Intervention A plan for intervention deals with theories of strain labeling association social control essays

Intervention A plan for intervention deals with theories of strain labeling association social control essays Take-home Midterm Exam Part Two In order to prevent children from growing up in environments that produce deviant behavior we can take certain crucial steps while they are still receptive to social molding. Through the plan of intervention that I propose, we are assured that the next generation of our societys children will not be plagued by the problems described by the theories of Labeling, Differential Association, Social Control, and Strain. The program I propose involves inserting highly-trained mentors into our elementary, junior high, and high schools. The objective is to have these mentors, or role models, develop a personal relationship with their students, and through that relationship they will provide the guidance, support, and counseling that each student requires. As there are no funding limitations, it is possible to have the abundant amount of mentors that is necessary. With each mentor dedicated to his group of about 10 students, an ample amount of time and attention is guaranteed to each student. The mentor, who must first pursue a college education in the areas of psychology, sociology, and child development, as well as specialized mentor training will be well-suited and educated to help guide the children into good social standing. Each mentor will first be introduced to their group of children at the beginning of each educational institution (i.e. elementary school, junior high, high school), and then stay dedicated to that group for the remainder of their stay at the institution. The point of this aspect of the program is to provide time for the mentor and group to develop a trusting and respectful relationship; hopefully, a bond will develop between each member of the group, as well as between each member and the mentor. From the theory of Differential Association, we learn that people are often pushed into d ...

Sunday, March 1, 2020

Historical Poems of Social Protest and Revolution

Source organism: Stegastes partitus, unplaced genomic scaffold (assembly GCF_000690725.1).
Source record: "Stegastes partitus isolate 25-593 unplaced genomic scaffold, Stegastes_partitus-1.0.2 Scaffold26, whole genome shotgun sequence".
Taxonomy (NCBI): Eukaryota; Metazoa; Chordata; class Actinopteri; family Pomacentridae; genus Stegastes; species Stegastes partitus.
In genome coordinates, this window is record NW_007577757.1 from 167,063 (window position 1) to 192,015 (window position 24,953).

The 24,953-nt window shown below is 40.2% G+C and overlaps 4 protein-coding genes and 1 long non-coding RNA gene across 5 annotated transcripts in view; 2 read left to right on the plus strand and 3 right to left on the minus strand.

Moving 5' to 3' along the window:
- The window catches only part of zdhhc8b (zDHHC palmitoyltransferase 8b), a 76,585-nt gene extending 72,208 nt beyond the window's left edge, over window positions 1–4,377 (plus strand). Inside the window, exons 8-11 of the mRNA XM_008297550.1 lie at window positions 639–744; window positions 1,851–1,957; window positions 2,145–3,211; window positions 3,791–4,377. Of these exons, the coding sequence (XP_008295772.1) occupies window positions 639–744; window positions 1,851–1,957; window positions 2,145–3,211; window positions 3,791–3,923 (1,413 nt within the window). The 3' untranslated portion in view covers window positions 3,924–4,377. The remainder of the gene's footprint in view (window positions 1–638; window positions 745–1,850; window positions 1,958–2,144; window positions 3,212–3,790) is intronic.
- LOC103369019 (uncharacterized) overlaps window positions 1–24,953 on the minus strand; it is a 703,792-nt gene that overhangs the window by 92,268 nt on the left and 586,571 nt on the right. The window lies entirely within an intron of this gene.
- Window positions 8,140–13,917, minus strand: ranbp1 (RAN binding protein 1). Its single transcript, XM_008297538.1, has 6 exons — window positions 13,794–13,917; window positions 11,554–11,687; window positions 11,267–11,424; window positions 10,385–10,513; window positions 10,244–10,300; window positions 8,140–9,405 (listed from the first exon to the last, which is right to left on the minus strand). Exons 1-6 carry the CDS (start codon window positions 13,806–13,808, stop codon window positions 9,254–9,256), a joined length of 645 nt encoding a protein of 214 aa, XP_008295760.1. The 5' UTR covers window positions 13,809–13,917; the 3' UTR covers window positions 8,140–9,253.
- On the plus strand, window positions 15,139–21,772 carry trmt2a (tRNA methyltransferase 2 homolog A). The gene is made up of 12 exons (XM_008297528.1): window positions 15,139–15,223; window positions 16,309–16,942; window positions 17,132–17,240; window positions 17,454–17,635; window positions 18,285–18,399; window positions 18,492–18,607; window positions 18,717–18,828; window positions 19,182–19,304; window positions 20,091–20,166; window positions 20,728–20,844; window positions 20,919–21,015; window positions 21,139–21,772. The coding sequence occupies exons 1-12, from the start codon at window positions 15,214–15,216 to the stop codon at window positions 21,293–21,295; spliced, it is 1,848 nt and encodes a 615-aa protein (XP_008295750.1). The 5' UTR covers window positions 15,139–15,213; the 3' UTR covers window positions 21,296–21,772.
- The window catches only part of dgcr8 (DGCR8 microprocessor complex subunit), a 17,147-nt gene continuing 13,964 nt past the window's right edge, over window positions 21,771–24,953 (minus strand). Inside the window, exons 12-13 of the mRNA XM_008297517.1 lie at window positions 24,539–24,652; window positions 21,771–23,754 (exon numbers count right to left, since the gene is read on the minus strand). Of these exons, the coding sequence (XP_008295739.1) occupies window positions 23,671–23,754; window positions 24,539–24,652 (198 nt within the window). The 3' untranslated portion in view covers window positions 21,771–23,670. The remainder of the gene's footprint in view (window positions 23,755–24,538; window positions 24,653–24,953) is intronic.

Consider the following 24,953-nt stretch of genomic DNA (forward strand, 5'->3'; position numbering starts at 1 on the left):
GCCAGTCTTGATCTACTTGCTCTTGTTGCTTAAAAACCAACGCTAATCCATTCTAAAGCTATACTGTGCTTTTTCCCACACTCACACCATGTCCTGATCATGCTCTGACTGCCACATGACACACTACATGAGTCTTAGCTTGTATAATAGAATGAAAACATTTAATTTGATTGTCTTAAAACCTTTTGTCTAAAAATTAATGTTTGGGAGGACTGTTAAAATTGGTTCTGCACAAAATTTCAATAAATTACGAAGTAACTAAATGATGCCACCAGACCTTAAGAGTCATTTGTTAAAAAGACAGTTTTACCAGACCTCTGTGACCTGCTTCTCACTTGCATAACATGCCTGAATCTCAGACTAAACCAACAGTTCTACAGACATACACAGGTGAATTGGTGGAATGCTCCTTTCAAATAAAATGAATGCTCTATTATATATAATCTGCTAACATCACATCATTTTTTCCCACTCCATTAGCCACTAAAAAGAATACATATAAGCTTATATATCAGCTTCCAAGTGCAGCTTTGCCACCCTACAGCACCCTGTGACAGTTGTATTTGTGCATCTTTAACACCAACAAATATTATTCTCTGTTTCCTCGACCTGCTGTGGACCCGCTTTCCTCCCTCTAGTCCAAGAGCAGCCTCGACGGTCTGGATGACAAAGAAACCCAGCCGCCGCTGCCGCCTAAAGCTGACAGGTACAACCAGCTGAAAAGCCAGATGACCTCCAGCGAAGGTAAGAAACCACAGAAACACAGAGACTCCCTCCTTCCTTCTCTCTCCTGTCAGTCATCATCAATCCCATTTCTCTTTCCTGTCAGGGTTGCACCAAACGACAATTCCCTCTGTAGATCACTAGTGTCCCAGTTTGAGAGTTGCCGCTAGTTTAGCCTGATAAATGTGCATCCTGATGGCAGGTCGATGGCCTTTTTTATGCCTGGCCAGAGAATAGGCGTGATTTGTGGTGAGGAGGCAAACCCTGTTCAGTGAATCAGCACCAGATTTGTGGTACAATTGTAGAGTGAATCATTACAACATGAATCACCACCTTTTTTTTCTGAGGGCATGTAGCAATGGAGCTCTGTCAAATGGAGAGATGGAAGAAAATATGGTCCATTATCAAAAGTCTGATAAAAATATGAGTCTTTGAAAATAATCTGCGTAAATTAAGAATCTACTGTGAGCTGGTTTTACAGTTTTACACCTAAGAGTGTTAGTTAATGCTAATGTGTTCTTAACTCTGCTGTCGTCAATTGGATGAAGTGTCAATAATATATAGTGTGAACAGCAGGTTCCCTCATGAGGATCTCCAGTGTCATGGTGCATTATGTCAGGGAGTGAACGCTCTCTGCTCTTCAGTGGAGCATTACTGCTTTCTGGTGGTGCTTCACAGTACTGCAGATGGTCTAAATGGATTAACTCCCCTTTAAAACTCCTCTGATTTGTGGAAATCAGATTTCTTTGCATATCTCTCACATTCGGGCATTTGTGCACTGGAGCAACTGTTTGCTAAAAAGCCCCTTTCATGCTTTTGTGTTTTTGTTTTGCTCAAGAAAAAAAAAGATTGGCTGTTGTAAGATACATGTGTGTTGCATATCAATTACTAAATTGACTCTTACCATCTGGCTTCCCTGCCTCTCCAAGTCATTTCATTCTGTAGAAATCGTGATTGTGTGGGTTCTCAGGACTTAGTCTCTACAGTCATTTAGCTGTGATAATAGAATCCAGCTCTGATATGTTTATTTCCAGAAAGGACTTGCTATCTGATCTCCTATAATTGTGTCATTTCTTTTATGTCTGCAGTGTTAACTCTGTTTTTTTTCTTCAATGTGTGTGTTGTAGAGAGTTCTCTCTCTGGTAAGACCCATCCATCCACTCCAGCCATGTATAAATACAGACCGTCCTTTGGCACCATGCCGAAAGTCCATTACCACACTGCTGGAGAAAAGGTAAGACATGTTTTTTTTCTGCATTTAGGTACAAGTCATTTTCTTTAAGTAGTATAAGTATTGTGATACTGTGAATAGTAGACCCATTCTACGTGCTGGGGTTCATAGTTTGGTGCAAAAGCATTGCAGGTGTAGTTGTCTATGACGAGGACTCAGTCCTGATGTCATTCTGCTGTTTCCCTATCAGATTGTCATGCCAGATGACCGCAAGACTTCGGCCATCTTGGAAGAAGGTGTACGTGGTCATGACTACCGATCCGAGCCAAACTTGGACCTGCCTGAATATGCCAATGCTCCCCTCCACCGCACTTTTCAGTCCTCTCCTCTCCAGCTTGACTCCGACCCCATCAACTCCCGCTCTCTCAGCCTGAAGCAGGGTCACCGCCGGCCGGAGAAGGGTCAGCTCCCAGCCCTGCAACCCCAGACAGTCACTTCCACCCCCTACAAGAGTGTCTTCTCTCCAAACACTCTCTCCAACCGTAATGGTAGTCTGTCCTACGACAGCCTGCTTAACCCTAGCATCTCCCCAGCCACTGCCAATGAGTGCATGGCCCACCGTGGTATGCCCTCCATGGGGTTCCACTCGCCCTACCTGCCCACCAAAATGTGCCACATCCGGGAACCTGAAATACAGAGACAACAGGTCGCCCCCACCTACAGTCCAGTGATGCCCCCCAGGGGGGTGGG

Historical Poems of Social Protest and Revolution Nearly 175 years ago Percy Bysshe Shelley said, in his Defence of Poetry, that â€Å"poets are the unacknowledged legislators of the world.† In the years since, many poets have taken that role to heart, right up to the present day. They’ve been rabble-rousers and protesters, revolutionaries and yes, sometimes, lawmakers. Poets have commented on the events of the day, giving voice to the oppressed and downtrodden, immortalized rebels, and campaigned for social change.   Looking back to the headwaters of this river of protest poetry, we’ve gathered a collection of classic poems regarding protest and revolution, beginning with Shelley’s own â€Å"The Masque of Anarchy.†Ã‚   Percy Bysshe Shelley:  Ã¢â‚¬Å"The Masque of Anarchy† (published in  1832; Shelley died in 1822) This poetic fountain of outrage was prompted by the infamous Peterloo Massacre of 1819 in Manchester, England. The massacre began as a peaceful protest of pro-democracy and anti-poverty and ended with at least 18 deaths and over 700 serious injuries. Within those numbers were innocents; women and children. Two centuries later the poem retains its power. Shelleys moving poem is an epic 91 verses, each of four or five lines a piece. It is brilliantly written and mirrors the intensity of the 39th and 40th stanzas:     Ã‚  Ã‚  Ã‚  Ã‚  Ã‚  Ã‚  Ã‚  XXXIX.What is Freedom?- ye can tellThat which slavery is, too well- For its very name has grownTo an echo of your own.  Ã‚  Ã‚  Ã‚  Ã‚  Ã‚  XL.’Tis to work and have such payAs just keeps life from day to dayIn your limbs, as in a cellFor the tyrants’ use to dwell, Percy Bysshe Shelley:  Ã¢â‚¬Å"Song to the Men of England† (published by Mrs. Mary Shelley in The Poetical Works of Percy Bysshe Shelley in  1839) In this classic, Shelley employs his pen to speak specifically to the workers of England. Again, his anger is felt in every line and it is clear that he is tormented by the oppression he sees of the middle class. Song to the Men of England is written simply, it was designed to appeal to the less educated of Englands society; the workers, the drones, the people who fed the wealth of the tyrants. The eight stanzas of the poem are four lines each and follow a rhythmic AABB song-like format. In the second stanza, Shelley tries to wake up the workers to the plight they may not see: Wherefore feed and clothe and saveFrom the cradle to the graveThose ungrateful drones who wouldDrain your sweat- nay, drink your blood? By the sixth stanza, Shelley is calling the people to rise up much like the French did in the revolution a few decades prior: Sow seed- but let no tyrant reap:Find wealth- let no imposter heap:Weave robes- let not the idle wear:Forge arms- in your defence to bear. William Wordsworth:  Ã¢â‚¬Å"The Prelude, or, Growth of a Poet’s Mind† Books 9 and 10, Residence in France (published in 1850, the year of the poets death) Of the 14 books that poetically detail Wordsworths life, Books 9 and 10 regard his time in France during the French Revolution. A young man in his late 20s, the turmoil took a great toll on this otherwise home-bodied Englishman. In Book 9, Woodsworth writes passionately: A light, a cruel, and vain world cut offFrom the natural inlets of just sentiment,From lowly sympathy and chastening truth;Where good and evil interchange their names,And thirst for bloody spoils abroad is paired Walt Whitman:  Ã¢â‚¬Å"To a Foil’d European Revolutionaire† (from  Leaves of Grass,  first published in the 1871-72 edition with another edition published in 1881) One of Whitmans most famous collections of poetry, Leaves of Grass was a lifetime work that the poet edited and published a decade after its initial release. Within this is are the revolutionary words of  Ã¢â‚¬Å"To a Foil’d European Revolutionaire.† Though its unclear whom Whitman is speaking to, his ability to spark courage and resilience in the revolutionaries of Europe remains a powerful truth. As the poem begins, there is no doubting the poets passion. We only wonder what sparked such embroiled words. Courage yet, my brother or my sister!Keep on- Liberty is to be subserv’d whatever occurs;That is nothing that is quell’d by one or two failures, or any number of failures,Or by the indifference or ingratitude of the people, or by any unfaithfulness,Or the show of the tushes of power, soldiers, cannon, penal statutes. Paul Laurence Dunbar,  Ã¢â‚¬Å"The Haunted Oak† A haunting poem written in 1903, Dunbar takes on the strong subject of lynching and Southern justice in The Haunted Oak. He views the matter through the thoughts of the oak tree employed in the matter. The thirteenth stanza may be the most revealing: I feel the rope against my bark,And the weight of him in my grain,I feel in the throe of his final woeThe touch of my own last pain. More Revolutionary Poetry Poetry is the perfect venue for social protest no matter the subject. In your studies, be sure to read these classics to get a better sense of the roots of revolutionary poetry. Edwin Markham,  Ã¢â‚¬Å"The Man With the Hoe† -  Inspired by Jean-Franà §ois Millet’s painting Man with a Hoe,† this poem was originally published in the San Francisco  Examiner in  1899. Upton Sinclair noted in The Cry for Justice: An Anthology of the Literature of Social Protest that Markhams poem  became  Ã¢â‚¬Å"the battle-cry of the next thousand years.† Truly, it speaks to hard labor and the working man.Ella Wheeler Wilcox, â€Å"Protest† - From Poems of Purpose, published in 1916, this poem embodies the spirit of protest no matter the cause. To speak up and show your bravery against those who cause suffering, Wilcoxs words are timeless.Carl Sandburg,  Ã¢â‚¬Å"I Am the People, the Mob† -  Also from a 1916 collection of poetry,  Chicago Poems, Sandburg reinforces the thoughts of Wilcox. He speaks of the power of the people - the mob - the crowd - the mass and the ability to remember wrongs while learning a better way.Carl Sandburg,  Ã¢â‚¬Å"The Mayor of Gary† -  A free-form verse that appeared in 1922s Smoke and Steel, this poem looks at the Gary, Indiana of 1915. The 12-hour day and the 7-day week of the workers drew a sharp contrast to Garys trim and proper mayor who had time for a shampoo and shave.